Small TV companies claim BBC trying to get them to lease shows for longer for same feeThe BBC has been accused of trying to strong-arm independent TV producers into extending the availability of their shows on the iPlayer from 30 days to one year witho…Read more
Without a major British rival, TV and film fans are turning to the Silicon Valley giants Netflix and Amazon made £1.1bn in revenues from UK streaming customers in 2018, double the amounts the UK’s biggest broadcasters were able to make from their own s…Read more
Corporation wants to be able to show programmes for up to a year in attempt to stem declineThe BBC has admitted iPlayer has lost the battle with Netflix for streaming audiences, warning it risks irrelevancy unless it is allowed to make changes that wil…Read more
NBC Universal also believed to be involved in discussions on how to combat Netflix and AmazonThe BBC, Channel 4 and ITV have held discussions over joining forces to create a British streaming service to combat the increasing power of Netflix and Amazon…Read more
Downloads from iPlayer over summer have doubled in four years, and Amazon expects demand on its platform to peak on FridayThe BBC, Amazon and Netflix are bracing for a boom in downloads of films and TV shows in the coming days as holidaymakers look to …Read more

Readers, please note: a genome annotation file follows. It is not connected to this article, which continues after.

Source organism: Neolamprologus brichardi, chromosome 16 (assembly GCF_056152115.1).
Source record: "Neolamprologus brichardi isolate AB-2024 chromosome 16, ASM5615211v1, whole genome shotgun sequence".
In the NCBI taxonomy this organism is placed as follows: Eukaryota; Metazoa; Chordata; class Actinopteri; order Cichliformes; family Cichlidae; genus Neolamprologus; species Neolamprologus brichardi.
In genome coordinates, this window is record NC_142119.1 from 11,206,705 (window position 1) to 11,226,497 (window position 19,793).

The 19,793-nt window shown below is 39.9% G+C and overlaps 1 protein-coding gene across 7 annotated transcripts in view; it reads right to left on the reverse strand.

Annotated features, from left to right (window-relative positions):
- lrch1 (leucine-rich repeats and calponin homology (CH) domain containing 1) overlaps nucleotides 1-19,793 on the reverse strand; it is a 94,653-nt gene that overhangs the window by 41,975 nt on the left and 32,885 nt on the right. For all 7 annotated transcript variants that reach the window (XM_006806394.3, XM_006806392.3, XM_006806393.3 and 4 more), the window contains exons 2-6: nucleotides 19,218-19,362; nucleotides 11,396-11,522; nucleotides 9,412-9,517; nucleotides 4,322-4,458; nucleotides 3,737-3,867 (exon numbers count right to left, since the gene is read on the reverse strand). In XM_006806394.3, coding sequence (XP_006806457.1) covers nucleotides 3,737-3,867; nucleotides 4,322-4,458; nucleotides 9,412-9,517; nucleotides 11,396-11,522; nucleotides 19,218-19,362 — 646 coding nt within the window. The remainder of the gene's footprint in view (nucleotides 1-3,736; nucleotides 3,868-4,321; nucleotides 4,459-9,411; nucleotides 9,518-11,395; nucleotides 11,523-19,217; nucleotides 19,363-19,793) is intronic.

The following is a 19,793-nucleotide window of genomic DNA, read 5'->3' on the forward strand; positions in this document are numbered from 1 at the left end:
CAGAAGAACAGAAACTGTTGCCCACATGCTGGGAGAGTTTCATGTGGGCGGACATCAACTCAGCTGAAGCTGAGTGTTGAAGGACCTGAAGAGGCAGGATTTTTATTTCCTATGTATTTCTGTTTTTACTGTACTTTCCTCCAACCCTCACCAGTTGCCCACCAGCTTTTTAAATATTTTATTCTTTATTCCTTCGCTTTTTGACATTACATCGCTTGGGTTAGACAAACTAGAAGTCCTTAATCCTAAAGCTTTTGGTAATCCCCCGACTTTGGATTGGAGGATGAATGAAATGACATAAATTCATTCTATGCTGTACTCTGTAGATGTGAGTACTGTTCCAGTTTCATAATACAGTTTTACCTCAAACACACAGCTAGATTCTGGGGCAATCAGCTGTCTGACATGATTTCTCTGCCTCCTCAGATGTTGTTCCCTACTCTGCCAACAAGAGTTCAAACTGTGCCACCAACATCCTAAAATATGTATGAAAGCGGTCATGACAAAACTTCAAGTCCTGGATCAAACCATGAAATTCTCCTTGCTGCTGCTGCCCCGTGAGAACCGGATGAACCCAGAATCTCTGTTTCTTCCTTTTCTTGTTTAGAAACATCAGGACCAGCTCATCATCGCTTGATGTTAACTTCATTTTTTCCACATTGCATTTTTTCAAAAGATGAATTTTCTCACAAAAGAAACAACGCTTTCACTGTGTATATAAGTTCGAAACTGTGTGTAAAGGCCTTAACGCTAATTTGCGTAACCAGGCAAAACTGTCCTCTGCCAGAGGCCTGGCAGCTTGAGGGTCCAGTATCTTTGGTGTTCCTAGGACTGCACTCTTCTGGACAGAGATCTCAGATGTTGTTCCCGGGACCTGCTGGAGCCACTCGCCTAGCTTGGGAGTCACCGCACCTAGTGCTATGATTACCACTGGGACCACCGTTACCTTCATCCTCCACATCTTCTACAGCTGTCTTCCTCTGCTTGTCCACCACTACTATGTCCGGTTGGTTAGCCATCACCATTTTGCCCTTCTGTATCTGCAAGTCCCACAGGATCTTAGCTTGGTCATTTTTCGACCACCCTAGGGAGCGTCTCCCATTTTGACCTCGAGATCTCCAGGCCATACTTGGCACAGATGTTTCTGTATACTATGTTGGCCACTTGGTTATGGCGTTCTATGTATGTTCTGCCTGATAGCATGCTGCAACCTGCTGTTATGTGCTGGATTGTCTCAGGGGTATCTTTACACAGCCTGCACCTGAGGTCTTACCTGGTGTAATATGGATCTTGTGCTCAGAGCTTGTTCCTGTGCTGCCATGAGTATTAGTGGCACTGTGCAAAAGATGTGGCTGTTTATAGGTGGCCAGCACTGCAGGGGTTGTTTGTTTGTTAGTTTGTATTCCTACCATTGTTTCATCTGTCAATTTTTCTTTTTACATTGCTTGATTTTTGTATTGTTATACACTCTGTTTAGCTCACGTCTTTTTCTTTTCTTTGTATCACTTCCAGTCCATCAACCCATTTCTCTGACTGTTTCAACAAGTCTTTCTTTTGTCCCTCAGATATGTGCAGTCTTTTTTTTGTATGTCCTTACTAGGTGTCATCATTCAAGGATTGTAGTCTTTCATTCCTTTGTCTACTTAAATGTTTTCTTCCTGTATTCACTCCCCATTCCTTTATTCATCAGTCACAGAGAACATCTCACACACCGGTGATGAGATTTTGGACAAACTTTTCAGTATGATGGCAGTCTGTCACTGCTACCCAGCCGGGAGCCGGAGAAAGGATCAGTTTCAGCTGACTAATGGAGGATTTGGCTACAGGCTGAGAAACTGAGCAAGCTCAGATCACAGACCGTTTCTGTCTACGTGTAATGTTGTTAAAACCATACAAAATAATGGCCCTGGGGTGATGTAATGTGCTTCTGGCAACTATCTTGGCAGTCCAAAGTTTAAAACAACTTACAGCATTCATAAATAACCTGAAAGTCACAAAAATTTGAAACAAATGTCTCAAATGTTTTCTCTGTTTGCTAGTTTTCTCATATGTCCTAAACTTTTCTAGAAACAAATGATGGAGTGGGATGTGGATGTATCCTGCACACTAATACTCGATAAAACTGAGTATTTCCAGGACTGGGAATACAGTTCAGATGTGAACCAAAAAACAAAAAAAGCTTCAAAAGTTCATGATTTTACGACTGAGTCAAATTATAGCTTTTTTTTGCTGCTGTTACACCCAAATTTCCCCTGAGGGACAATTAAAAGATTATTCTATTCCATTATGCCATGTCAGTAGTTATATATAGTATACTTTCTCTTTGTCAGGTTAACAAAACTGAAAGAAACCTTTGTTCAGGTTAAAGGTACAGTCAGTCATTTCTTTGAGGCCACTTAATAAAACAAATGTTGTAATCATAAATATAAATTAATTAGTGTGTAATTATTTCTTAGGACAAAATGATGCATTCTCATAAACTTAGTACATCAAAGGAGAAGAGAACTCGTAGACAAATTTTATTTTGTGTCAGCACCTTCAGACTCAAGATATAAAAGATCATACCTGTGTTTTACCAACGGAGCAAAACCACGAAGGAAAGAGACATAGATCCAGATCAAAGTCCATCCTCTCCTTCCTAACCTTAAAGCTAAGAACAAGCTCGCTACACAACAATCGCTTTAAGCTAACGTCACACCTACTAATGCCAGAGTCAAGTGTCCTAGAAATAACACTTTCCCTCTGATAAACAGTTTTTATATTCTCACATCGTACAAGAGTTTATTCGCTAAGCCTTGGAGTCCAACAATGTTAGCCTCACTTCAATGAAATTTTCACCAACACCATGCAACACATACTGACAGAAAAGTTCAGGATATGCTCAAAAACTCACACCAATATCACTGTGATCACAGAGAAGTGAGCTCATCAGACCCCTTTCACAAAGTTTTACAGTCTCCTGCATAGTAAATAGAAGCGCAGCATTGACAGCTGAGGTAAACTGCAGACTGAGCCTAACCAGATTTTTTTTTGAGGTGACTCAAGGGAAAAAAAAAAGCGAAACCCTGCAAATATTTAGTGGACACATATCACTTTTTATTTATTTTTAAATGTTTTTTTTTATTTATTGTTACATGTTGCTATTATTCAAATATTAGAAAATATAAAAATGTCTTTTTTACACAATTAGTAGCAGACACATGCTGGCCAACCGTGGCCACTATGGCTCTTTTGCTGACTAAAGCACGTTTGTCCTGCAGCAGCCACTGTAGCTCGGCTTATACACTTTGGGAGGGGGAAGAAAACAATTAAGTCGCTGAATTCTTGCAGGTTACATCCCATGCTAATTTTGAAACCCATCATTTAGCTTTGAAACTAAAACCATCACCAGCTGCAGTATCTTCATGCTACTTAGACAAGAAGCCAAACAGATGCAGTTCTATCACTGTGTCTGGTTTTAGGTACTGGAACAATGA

The televisions are supposed to offer access to the BBC’s and other channels’ catch-up services, but a licence issue is turning many customers off
Smart televisions are hugely popular among TV viewers, allowing them to watch catch-up and other on-demand programmes, usually via an app, by connecting to the internet. They replace the need to use a computer or tablet, or other devices such as Google Chromecast.
But it has emerged that Samsung has been offering smart TVs without the necessary software in place, meaning owners are missing out on the use of some apps – and the problem goes back as far as 2015.Read more
The direct debit option tried to charge me £230 over the first year even though it should have cost £145.50
We’ve never owned a television, but in recent times have taken to using the BBC’s iPlayer catch-up service. As this now requires a licence from 1 September, I went online to buy one and opted for the “popular” monthly direct debit. I was astounded to find that in the first year the BBC expects me to pay more than £230 in direct debit payments when the total licence fee is only £145.50, as the first five monthly payments are of £29.50.
The official website offers no explanation or justification for this overcharging. How can this “nice little earner” be justified? I was only made aware by a friend who teases us about being radio fiends. PM, LondonRead more